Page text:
Hypertext as heteroglossia, then, is the collaborative mode which I seek to facilitate in my writing classes because it avoids a totalizing movement toward consensus, instead validating the diversity of values and voices that are produced by the variety of individuals. Additionally, the celebration of diversity possible in a heteroglossic hypertext is not a destructive process with regard to the building of community in the class; on the contrary, it establishes a community built of and accepting of the multiple voices which constitute it.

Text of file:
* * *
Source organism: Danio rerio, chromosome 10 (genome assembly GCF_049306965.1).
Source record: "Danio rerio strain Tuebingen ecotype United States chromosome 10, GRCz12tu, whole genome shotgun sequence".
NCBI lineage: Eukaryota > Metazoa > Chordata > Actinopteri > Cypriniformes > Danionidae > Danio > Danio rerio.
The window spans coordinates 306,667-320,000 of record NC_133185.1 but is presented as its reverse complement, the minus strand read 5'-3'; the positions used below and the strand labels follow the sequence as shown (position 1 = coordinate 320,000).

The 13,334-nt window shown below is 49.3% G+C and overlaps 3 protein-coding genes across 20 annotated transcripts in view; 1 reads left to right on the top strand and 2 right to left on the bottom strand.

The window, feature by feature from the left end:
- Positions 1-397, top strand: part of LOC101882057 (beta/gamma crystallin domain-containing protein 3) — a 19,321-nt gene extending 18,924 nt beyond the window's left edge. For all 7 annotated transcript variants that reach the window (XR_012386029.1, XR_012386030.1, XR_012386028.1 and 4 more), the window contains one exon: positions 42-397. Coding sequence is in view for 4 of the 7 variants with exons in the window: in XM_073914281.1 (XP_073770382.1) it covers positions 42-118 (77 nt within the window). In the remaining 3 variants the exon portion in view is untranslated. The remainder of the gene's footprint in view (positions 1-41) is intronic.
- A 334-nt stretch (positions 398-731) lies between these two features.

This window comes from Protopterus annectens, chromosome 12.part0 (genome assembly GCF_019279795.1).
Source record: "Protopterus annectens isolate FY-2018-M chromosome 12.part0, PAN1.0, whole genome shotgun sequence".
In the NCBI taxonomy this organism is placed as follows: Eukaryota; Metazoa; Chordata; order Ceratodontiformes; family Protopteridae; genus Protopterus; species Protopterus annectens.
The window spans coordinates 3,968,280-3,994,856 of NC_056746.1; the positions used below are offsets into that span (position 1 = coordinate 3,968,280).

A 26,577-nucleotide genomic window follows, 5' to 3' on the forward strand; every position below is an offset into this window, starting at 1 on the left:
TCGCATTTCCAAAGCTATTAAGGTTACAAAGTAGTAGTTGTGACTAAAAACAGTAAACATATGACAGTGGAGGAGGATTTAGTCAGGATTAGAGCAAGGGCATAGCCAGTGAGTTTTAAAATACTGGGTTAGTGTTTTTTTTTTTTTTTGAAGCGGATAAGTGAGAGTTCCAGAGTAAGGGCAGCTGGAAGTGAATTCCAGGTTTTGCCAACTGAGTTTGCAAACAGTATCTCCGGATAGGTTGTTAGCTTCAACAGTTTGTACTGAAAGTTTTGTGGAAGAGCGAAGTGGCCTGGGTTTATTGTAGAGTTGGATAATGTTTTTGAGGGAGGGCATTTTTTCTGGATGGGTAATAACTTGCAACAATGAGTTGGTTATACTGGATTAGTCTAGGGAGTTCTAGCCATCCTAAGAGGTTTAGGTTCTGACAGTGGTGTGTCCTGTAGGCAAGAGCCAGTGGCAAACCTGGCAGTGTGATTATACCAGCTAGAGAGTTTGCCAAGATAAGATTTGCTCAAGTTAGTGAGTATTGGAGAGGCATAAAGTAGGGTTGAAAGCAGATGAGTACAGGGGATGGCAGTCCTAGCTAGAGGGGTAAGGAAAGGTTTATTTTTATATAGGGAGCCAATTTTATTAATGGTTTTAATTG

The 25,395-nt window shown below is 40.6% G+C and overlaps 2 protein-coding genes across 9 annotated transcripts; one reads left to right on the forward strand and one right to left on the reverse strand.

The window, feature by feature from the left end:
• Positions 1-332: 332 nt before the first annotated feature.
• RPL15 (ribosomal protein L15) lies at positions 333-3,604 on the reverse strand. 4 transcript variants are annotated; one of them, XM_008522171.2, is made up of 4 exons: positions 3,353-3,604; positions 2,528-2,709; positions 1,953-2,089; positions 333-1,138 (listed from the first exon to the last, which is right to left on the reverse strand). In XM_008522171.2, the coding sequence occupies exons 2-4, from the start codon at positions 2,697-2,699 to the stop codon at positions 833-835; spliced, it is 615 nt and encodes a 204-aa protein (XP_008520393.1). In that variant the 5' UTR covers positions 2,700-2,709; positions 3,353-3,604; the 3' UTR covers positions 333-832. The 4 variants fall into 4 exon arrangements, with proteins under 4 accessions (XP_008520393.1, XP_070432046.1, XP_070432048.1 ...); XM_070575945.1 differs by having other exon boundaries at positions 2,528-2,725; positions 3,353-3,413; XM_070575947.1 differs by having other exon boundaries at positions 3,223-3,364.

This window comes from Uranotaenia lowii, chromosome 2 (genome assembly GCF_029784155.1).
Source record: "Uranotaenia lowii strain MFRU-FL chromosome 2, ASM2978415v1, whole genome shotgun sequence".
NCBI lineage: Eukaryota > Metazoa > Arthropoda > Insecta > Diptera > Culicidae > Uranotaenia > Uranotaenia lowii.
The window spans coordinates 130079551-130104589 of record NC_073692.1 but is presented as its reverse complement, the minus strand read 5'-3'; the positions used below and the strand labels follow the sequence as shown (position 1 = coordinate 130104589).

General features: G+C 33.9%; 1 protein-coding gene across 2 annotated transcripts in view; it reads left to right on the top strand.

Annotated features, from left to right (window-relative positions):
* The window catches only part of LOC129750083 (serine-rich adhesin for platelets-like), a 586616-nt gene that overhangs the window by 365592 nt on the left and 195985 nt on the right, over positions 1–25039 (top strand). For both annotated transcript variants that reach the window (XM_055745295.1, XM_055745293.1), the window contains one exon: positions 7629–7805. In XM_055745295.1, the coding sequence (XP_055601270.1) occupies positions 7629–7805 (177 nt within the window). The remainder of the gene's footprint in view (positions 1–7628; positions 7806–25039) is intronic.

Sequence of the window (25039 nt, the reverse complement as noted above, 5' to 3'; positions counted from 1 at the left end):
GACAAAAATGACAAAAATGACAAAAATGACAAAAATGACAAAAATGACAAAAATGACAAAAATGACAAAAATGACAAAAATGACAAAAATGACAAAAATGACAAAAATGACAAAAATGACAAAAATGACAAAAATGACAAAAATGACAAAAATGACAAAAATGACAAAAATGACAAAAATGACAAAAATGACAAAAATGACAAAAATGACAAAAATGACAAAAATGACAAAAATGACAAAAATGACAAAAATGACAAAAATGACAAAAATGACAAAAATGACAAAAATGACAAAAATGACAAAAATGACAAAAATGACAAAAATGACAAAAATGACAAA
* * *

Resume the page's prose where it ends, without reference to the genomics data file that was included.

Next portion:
Linda Flower (1994) sees Bakhtin's notion of heteroglossia as giving "a vivid image of how a cognitive network--the construct of an individual mind--is at the same time an intensely social representation and how the construction of meaning for a text can be an ongoing negotiation with the 'presence' of other voices" (p. 98). Hypertext makes this cognitive "network" a form of real communication by making it accessible to others, externalizing the associative paths of links and nodes as computer-mediated links and lexia. Because constructive hypertexts can be annotated and expanded, each lexia is in fact part of a heteroglossic network, and through the act of linking , each lexia is "interanimated," or juxtaposed with every other lexia. We no longer need to imagine "how knowledge might function as a voiced , intentional speech act (what Bakhtin refers to . . . as the Word)" (Flower, 1994, p. 99)--we can enact it as such.